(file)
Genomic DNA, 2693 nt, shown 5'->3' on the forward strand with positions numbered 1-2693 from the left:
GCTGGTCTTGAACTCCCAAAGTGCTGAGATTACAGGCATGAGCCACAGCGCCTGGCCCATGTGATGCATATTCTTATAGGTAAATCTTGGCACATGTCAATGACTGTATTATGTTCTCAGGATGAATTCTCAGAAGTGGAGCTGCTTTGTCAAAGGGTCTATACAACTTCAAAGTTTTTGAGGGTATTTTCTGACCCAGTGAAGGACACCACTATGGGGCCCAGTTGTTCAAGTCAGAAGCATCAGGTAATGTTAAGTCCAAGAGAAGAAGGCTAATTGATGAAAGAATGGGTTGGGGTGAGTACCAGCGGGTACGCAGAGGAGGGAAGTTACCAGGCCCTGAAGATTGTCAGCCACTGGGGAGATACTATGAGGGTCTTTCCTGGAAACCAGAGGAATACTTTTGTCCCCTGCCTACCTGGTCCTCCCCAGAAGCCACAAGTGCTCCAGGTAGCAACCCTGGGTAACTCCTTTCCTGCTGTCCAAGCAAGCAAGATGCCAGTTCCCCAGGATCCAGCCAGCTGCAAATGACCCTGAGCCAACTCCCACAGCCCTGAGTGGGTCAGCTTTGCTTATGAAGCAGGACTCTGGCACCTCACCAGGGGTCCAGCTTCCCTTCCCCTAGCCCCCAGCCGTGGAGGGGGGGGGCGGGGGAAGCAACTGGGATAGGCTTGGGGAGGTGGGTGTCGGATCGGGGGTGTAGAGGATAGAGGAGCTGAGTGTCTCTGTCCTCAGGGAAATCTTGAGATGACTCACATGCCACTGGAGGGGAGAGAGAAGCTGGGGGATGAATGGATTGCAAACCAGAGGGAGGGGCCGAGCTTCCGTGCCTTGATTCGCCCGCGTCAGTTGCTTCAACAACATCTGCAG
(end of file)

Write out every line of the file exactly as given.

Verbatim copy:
Genomic DNA, 2693 nt, shown 5'->3' on the forward strand with positions numbered 1-2693 from the left:
GCTGGTCTTGAACTCCCAAAGTGCTGAGATTACAGGCATGAGCCACAGCGCCTGGCCCATGTGATGCATATTCTTATAGGTAAATCTTGGCACATGTCAATGACTGTATTATGTTCTCAGGATGAATTCTCAGAAGTGGAGCTGCTTTGTCAAAGGGTCTATACAACTTCAAAGTTTTTGAGGGTATTTTCTGACCCAGTGAAGGACACCACTATGGGGCCCAGTTGTTCAAGTCAGAAGCATCAGGTAATGTTAAGTCCAAGAGAAGAAGGCTAATTGATGAAAGAATGGGTTGGGGTGAGTACCAGCGGGTACGCAGAGGAGGGAAGTTACCAGGCCCTGAAGATTGTCAGCCACTGGGGAGATACTATGAGGGTCTTTCCTGGAAACCAGAGGAATACTTTTGTCCCCTGCCTACCTGGTCCTCCCCAGAAGCCACAAGTGCTCCAGGTAGCAACCCTGGGTAACTCCTTTCCTGCTGTCCAAGCAAGCAAGATGCCAGTTCCCCAGGATCCAGCCAGCTGCAAATGACCCTGAGCCAACTCCCACAGCCCTGAGTGGGTCAGCTTTGCTTATGAAGCAGGACTCTGGCACCTCACCAGGGGTCCAGCTTCCCTTCCCCTAGCCCCCAGCCGTGGAGGGGGGGGGCGGGGGAAGCAACTGGGATAGGCTTGGGGAGGTGGGTGTCGGATCGGGGGTGTAGAGGATAGAGGAGCTGAGTGTCTCTGTCCTCAGGGAAATCTTGAGATGACTCACATGCCACTGGAGGGGAGAGAGAAGCTGGGGGATGAATGGATTGCAAACCAGAGGGAGGGGCCGAGCTTCCGTGCCTTGATTCGCCCGCGTCAGTTGCTTCAACAACATCTGCAG